Injuries sustained whilst serving

Discussion in 'Finance, Property, Law' started by 570mils, Dec 9, 2009.

Welcome to the Army Rumour Service, ARRSE

The UK's largest and busiest UNofficial military website.

The heart of the site is the forum area, including:

  1. Just a quick question if someone could point me in the right direction.

    Many moons ago I was injured whilst involved in an exercise. (No great problem so far)

    However the full extent of the damage has only come to light within the last month and as a result of the poor diagnosis and treatment of the injury i find that I will be needing a new bionic knee sometime in the future. (Knee replacement surgery) It is unlikely with the current damage in the knee that the 'original' will last until I am 50, the earliest our wonderful NHS would ever consider replacement and I am only 40 now.

    Now I am not one to try and screw every penny from the system, and I do appreciate greatly that there are servicemen and women with far more pressing injury issues than mine but..............

    I realise that a 'compensation' claim must normally be made within three years, however would it be fair to judge that from the injury occasion or when the extent of the damage and it's debilitating effects are realised.

    The reason for this question is it has become clear through various scans, CT, MRI and XRay that proper treatment and aftercare was not provided or offered during the time the injury occured. In fact I was made to wait until return from Germany to England before I could get to see a doctor and then only through the RMO.............

    My only concern for asking the enquiry is due to the costs likely involved in care issues up until surgery can be completed and the ability to work and support my family in the meantime. That and the long term disability affect from the replacement and it's usable lifetime.

    Just a question so please don't shoot me. It is genuine and as I said I do appreciate there are far more deserving issues currently.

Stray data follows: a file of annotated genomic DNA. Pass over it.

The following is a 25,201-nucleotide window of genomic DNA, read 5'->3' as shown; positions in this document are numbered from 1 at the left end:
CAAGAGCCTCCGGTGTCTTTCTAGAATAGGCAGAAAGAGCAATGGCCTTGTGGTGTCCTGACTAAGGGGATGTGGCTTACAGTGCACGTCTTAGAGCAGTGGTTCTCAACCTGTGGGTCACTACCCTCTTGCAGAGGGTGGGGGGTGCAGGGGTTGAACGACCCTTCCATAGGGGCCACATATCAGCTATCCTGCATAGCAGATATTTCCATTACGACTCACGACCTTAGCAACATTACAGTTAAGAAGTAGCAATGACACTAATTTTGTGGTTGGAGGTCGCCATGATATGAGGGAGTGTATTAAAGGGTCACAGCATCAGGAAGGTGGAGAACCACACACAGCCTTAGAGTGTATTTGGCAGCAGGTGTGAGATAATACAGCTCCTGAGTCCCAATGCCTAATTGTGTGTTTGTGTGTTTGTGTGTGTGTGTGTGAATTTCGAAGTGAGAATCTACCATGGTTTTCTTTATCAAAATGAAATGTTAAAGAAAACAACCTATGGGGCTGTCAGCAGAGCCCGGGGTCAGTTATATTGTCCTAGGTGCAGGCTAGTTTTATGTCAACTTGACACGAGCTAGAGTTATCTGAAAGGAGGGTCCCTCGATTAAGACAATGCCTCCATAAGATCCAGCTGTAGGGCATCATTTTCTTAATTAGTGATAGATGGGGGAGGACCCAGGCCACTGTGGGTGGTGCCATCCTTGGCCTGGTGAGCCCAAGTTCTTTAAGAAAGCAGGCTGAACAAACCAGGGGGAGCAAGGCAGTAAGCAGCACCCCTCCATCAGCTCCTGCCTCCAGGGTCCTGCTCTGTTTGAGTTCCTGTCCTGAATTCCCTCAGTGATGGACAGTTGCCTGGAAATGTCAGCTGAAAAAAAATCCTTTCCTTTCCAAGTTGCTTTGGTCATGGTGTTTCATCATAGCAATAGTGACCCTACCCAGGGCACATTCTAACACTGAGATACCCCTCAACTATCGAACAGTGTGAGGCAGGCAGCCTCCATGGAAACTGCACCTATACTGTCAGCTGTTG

570
     
  2. I may be wrong but I think the time limit of 3 years is from the time you realised you could claim

    example. you damaged your knee in 1990 but the full extent of the injury has only recently become known

    you now have 3 years to begin your claim
    best to verify this with a solicitor though but I think thats how it works.
     
  3. I spoke to a lad still serving the other weekend; in his case he had moved from unit to unit with a knee injury, undiagnosed on each posting and resulting in him missing cadres for promotion etc. He was then diagnosed on a recent posting as requiring the bionic knee. His situation is that he may be downgraded and discharged, or possibly medically discharged an was looking for advice on that.
    I had a word with a military law solicitor, with one of the big criminal law practices, and as not publicly funded in his field like criminal or courts martials he was unable to help personally, but I think was able to suggest a firm who could. If you like to pm me I can let you have his name, email and and a contact number.
     
  4. There are two claims that can be made.
    One is a DSS Disability claim. You should ring the local benefits office (thats just where they send the forms from, you are not one of those claimers!) and register it as an industrial injury.

    They should tell you if you need a medical assessment to assess the level of disability (it's worked on a percentage figure and can be added to with subsequent injuries), you may then qualify for a lump sum payment. You've paid your N.Ins so claim.

    The second is a civil action claim. This all depends on blame/negligence. If you did something stupid, like climbing over the block roof whilst pissed in the attic bar and fell off injuring your legs, then they would say you had significant contributary negligence and your claim would be doubtful.

    However, if they were negligent/to blame then you should be OK.

    Not sure if the 3 years is from the incident or realisation though, so you had better check.

    Beware though, no win/no fee doesn't always mean that at the end.